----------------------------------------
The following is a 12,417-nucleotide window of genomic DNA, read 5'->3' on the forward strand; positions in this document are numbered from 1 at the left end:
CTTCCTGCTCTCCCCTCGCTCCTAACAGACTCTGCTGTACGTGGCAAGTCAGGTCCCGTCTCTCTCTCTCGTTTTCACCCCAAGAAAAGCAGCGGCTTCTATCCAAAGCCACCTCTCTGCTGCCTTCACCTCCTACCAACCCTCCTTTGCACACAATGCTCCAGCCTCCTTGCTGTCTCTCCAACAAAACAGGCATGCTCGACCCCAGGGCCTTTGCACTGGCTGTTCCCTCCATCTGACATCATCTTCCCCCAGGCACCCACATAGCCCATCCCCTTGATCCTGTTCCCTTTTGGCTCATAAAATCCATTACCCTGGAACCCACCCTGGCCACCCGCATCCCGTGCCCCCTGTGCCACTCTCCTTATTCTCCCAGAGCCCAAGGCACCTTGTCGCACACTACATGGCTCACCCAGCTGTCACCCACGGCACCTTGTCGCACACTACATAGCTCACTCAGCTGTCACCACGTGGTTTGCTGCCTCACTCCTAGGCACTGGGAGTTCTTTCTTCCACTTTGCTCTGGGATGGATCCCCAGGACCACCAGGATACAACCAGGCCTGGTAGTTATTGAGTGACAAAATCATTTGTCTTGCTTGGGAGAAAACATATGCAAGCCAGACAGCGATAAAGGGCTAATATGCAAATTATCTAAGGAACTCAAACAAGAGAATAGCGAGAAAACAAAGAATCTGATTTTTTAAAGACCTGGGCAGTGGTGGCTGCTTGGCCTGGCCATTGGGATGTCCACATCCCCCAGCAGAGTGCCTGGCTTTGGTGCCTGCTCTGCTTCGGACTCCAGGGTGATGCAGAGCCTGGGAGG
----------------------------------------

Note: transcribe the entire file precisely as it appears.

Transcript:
The following is a 12,417-nucleotide window of genomic DNA, read 5'->3' on the forward strand; positions in this document are numbered from 1 at the left end:
CTTCCTGCTCTCCCCTCGCTCCTAACAGACTCTGCTGTACGTGGCAAGTCAGGTCCCGTCTCTCTCTCTCGTTTTCACCCCAAGAAAAGCAGCGGCTTCTATCCAAAGCCACCTCTCTGCTGCCTTCACCTCCTACCAACCCTCCTTTGCACACAATGCTCCAGCCTCCTTGCTGTCTCTCCAACAAAACAGGCATGCTCGACCCCAGGGCCTTTGCACTGGCTGTTCCCTCCATCTGACATCATCTTCCCCCAGGCACCCACATAGCCCATCCCCTTGATCCTGTTCCCTTTTGGCTCATAAAATCCATTACCCTGGAACCCACCCTGGCCACCCGCATCCCGTGCCCCCTGTGCCACTCTCCTTATTCTCCCAGAGCCCAAGGCACCTTGTCGCACACTACATGGCTCACCCAGCTGTCACCCACGGCACCTTGTCGCACACTACATAGCTCACTCAGCTGTCACCACGTGGTTTGCTGCCTCACTCCTAGGCACTGGGAGTTCTTTCTTCCACTTTGCTCTGGGATGGATCCCCAGGACCACCAGGATACAACCAGGCCTGGTAGTTATTGAGTGACAAAATCATTTGTCTTGCTTGGGAGAAAACATATGCAAGCCAGACAGCGATAAAGGGCTAATATGCAAATTATCTAAGGAACTCAAACAAGAGAATAGCGAGAAAACAAAGAATCTGATTTTTTAAAGACCTGGGCAGTGGTGGCTGCTTGGCCTGGCCATTGGGATGTCCACATCCCCCAGCAGAGTGCCTGGCTTTGGTGCCTGCTCTGCTTCGGACTCCAGGGTGATGCAGAGCCTGGGAGG